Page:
End Of Federal Unemployment Aid In Florida Will Lead To More Hiring, GOP Leaders Say
Democrats have criticized the DeSantis administration for planning to cut off the additional benefits.
Florida Republican leaders touted the state’s economy Wednesday and said they expect businesses to boost hiring as additional federal unemployment benefits end in the coming weeks.
“We have emerged from the pandemic. At least, I feel like we've emerged from the pandemic,” state Chief Financial Officer Jimmy Patronis said while appearing at the Florida Chamber of Commerce “Prosperity & Economic Opportunity Solution Summit” in Sarasota.
Separately, Gov. Ron DeSantis pointed to expected hiring this summer after the state announced Monday it will stop providing $300 a week in additional federal unemployment benefits on June 26. The additional benefits have been aimed at helping out-of-work people during the COVID-19 pandemic, but business owners, particularly in the restaurant and tourism industries, have bemoaned an inability to find workers.
DeSantis said the state Department of Economic Opportunity has 460,000 online job openings, but that number might be low.
“I think in reality it may be even more than that because once they can start filling those, I think some of these businesses can expand because of all the good things that are going on in the state of Florida,” DeSantis said while at Baker County Middle School to promote teacher bonuses in the new state budget.
“So, we're in a much different situation than we were a year ago,” DeSantis continued. “Fortunately for us, I mean, look, you'd rather the problem be too many job openings than not people able to get jobs. But we are back, I think, to where the economy is performing very well. There's a lot of job openings. And so, we can transition back to a pre-pandemic construct on that.”
But Democrats have criticized the DeSantis administration for planning to cut off the additional benefits. They contend that other factors are involved in some people not returning to jobs, including low wages, poor working conditions, a lack of child care and some industries not fully running.
“These expanded unemployment benefits have been a lifeline for so many,” Florida Democratic Party Executive Director Marcus Dixon said in a statement Wednesday. “They are the difference between being able to put food on the table and not, being able to buy diapers and not."
After the Department of Economic Opportunity announced the decision Monday to stop the additional benefits, Sen. Gary Farmer, D-Lighthouse Point, called the decision “inhumane” and said Florida has some of the lowest state unemployment benefits in the country.
“While they’re not saying it, the real message from Gov. DeSantis is that Floridians have to make a choice between substandard wages and living conditions or starvation,” Farmer said. “This is cruel, misinformed and not an acceptable attitude for any government to have towards its people.”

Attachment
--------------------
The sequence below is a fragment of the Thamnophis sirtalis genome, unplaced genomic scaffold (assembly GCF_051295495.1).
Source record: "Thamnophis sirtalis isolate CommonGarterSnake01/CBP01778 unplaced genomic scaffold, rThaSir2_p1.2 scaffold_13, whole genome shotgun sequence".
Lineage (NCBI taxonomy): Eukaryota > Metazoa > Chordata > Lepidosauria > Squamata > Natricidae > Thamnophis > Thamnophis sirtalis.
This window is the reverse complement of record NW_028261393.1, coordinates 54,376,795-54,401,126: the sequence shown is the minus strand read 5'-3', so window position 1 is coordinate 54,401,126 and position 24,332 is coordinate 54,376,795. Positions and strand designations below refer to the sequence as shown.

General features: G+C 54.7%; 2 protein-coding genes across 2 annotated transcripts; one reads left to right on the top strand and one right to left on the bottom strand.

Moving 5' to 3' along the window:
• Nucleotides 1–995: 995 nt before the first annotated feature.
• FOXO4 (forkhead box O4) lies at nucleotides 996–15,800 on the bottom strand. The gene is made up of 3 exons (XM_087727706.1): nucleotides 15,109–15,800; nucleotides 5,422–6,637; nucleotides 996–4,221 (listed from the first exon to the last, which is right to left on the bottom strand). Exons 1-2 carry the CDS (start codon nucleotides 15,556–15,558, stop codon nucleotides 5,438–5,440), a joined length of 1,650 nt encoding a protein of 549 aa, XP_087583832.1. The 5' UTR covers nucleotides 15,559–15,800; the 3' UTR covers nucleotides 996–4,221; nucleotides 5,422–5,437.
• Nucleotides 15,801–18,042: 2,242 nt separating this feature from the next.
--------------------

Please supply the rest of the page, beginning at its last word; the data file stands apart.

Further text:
The state on Tuesday also will start requiring new unemployment applicants to follow a “work search” rule that requires claimants to apply for five jobs a week. The state suspended the work-search requirement last year because of the pandemic.
“It's important that we get our workforce back in place, and we continue to do right by the businesses that created this incredible state,” said Patronis, whose family has long operated a restaurant in Bay County.
The state announced last Friday that Florida’ s unemployment rate in April was 4.8 percent, up from 4.7 percent in March and reflecting 487,000 Floridians unemployed from a workforce of 10.24 million. While the unemployment rate has largely held steady since the start of the year, the new numbers indicated people employed increased by 59,000 from March to April, while the workforce grew by 73,000 in the same time.
Department of Economic Opportunity Executive Director Dane Eagle, speaking at Wednesday’s Florida Chamber event, said the changes in benefits should make landing jobs a little harder in the coming weeks.
“That competition is slow right now, but it's about to become very competitive in the workforce,” Eagle said. “We want to make sure that people coming through the door, through their own way, have been able to find the training they need to be able to service that business. And that that business can look to someone and have confidence that they're going to help serve them in their community.”
Florida pays a maximum of $275 a week in state benefits to unemployed people. Eagle has said people are taking advantage of the combined state and federal assistance, which is competitive with weekly pay at many restaurants and tourism businesses.
While Patronis and Eagle spoke of people and businesses moving to Florida from states that have maintained lockdowns during the pandemic, Patronis acknowledged almost $100 billion in federal relief has flowed into Florida over the past year, helping families avoid “catastrophic debt.”